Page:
Children hate to see their parents in acrimony It reduces their sense of security and they feel in jeopardy. The successful indoctrination, programming and brainwashing of a child leads to bitterness, sadness and anger in the unjustly accused parent and prevents the parent from exercising his rights, obligations and love for the child. He or she will either give up the fight, considering it best all round or there will be an acrimonious conflict. When this happens the child suffers confusion and ultimately alienation from one of the parents. This may go on for months or for many years.
Fear is sometimes induced in the child towards the alienated parent. Fear is ultimately often translated into attacking and humiliating the alienated parent. Fear induction is especially likely to be successful with younger children. Eventually such children consider the alienated parent as “bad”, “inadequate” and of little value to them. Such parents eventually are forced to play a peripheral role or no role at all, save as financial providers and sometimes not even that. When mother’s economic position is stronger than father’s for instance, there is a desire to eliminate father even from the role of being a provider. Some fathers become desperate and contemplate suicide or seek to escape through alcohol or drugs. This merely verifies the picture which mothers frequently inculcate in their children – that their father is an alcoholic or drug addict. Others, as already stated, give up the struggle for any kind of contact with their once cherished children. Some children seeing the once stable parents embroiled in this kind of warfare turn against both parents and become depressed, underachieve at school or turn to delinquency.
Only much later in life, do children sometimes become aware of the wrong which has been done and the way they have been used as pawns and programmed against all the opposing “reality’.’ Then the antagonism of the future adult turns against the alienating parent. When they mature and learn to think for themselves they realise that the alienated parent has suffered a great injustice at the hands of the alienator and through themselves by having allowed one parent to turn them against the other. They may feel a sense of desperate guilt. A helpless kind of regret occurs which cannot be assuaged and often follows when the alienated parent has died or vanished. It is this sense of guilt that such youngsters who grow into adults must live with.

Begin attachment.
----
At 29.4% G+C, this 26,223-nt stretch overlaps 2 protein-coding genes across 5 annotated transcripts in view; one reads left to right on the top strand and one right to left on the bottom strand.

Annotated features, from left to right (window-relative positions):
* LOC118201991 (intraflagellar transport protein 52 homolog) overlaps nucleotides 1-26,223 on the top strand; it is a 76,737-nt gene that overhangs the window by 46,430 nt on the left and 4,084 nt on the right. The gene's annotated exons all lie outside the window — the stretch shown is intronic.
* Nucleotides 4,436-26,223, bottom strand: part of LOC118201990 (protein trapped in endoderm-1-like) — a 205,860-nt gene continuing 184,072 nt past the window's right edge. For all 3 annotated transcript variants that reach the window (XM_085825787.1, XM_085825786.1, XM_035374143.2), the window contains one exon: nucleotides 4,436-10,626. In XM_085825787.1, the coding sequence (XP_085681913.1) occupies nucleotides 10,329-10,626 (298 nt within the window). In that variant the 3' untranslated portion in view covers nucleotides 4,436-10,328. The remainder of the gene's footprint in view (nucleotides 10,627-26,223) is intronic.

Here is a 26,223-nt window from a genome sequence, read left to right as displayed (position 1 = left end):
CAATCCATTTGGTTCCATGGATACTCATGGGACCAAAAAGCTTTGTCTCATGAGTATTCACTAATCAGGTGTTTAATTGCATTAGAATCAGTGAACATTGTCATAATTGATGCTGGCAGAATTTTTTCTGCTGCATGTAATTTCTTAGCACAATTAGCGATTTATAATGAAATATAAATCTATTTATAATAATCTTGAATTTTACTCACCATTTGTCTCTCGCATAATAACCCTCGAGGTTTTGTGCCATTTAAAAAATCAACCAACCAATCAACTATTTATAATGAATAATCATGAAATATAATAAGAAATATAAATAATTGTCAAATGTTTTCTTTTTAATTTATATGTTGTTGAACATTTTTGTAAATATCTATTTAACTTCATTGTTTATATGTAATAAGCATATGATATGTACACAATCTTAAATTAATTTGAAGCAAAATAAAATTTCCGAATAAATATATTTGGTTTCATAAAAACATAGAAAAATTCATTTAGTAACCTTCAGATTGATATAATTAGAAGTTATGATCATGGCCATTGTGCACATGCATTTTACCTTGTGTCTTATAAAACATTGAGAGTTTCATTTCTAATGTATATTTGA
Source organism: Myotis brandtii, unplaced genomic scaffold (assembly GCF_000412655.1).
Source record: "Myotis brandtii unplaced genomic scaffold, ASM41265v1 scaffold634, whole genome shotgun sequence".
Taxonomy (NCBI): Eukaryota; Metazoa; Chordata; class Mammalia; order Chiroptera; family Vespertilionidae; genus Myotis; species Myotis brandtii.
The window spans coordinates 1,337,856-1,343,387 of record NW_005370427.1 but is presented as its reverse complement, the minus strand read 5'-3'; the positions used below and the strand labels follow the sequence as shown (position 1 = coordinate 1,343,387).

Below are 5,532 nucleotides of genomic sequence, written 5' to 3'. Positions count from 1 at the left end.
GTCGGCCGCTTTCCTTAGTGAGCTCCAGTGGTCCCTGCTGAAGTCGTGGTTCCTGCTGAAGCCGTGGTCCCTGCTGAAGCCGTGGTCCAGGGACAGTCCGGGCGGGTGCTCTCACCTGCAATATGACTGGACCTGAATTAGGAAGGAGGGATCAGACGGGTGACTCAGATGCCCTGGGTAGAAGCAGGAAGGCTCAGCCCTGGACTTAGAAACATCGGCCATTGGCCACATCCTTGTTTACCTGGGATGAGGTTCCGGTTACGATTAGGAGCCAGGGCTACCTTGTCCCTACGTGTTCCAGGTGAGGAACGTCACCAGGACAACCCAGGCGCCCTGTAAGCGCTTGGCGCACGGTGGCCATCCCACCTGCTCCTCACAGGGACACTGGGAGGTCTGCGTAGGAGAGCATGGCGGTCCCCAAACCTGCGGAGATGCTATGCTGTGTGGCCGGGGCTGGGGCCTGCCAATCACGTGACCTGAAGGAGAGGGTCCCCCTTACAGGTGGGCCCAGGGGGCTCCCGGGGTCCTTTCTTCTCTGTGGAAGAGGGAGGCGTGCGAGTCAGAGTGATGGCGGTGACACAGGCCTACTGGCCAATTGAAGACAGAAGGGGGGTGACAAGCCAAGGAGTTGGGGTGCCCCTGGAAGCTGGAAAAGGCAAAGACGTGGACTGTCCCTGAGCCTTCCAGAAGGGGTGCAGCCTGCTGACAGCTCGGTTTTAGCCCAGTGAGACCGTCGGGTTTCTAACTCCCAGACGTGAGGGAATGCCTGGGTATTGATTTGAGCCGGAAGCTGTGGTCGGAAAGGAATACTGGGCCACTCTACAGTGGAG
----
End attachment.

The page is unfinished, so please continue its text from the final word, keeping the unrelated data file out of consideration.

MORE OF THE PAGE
Such children as teenagers and adults may well remember the techniques used, including false statements made about the alienated parent and realise they ere totally unjustified.
5. How is PAS carried out?
Parents who use PAS often view themselves as “victims”; they like their children to see them as “victims”. They tend to seek revenge and encourage their children to believe that the other parent is at fault, by claiming that he/she (the victim) and programmer has been cruelly and unjustly treated by their father/mother who suffers from a number of moral and personal problems. Alienating parents will overstate or even create vices such as: “He’s an alcoholic, drug taker, womanizer, has no sense of responsibility, drives dangerously etc.” See Table 1, below, dealing with research into PAS in the UK.
Table 1 – Severity of alienation by sex
Accusations range from failure to provide financially to accusations of sexual and/or physical abuse, even when there are no justifiable reasons for such allegations (Table 2). A parent is at risk of being judged guilty by allegations alone. Needless to say when physical or sexual abuse has actually occurred and been substantiated by a court, then the convicted parent will have and should have only limited or no access to the child in question.
Table 2 – Specific reasons given to children by alienating parent, by sex
|Failure to provide financially
|Lacking in love or aggressiveand lack of care
|Disloyal and unfaithful
|Drug or alcohol abuser
|Immoral or mentally unstable
|Accusations of physical abuse incest or sexual abuse
Interviews and intervention in the form of therapy are usually necessary in order to counteract such allegations. Such help will be met with a mixture of hope by the alienated parent as well as resentment and sometimes a lack of cooperation by the alienated parent and often by the “brainwashed” child. This is because those who carry out the programming against the alienated parent use or promote anything which will achieve their objective of hurting, denigrating and if possible eliminating the alienated parent from having any control or contact with the child. We have already mentioned the most damaging procedure of all, allegations of sexual abuse. Here, the victim, namely the alienated parent, has to prove his/her innocence rather than the alienator having to prove his/ her allegation.
Other methods of alienation by programming and brainwashing children can be seen by the following:
- By observing the behaviour and listening to the statements of children towards the alienated party. (An illustration of this will be found in Section 6.)